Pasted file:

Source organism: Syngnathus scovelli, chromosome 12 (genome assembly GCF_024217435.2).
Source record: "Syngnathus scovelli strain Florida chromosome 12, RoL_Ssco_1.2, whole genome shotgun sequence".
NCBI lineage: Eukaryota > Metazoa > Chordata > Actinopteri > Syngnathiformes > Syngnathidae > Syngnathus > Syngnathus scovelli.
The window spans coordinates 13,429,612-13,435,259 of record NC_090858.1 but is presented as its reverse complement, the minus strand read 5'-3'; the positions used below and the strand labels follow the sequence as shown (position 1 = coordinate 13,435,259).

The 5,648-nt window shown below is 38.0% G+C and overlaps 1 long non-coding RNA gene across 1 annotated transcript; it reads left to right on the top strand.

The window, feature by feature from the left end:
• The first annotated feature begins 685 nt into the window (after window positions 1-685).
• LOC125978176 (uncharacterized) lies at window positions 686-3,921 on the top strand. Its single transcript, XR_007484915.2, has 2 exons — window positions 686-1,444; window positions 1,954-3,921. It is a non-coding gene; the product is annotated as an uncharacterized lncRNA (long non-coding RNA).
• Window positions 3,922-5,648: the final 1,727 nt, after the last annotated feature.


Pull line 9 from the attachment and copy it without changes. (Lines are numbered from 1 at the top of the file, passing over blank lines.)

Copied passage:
• Window positions 3,922-5,648: the final 1,727 nt, after the last annotated feature.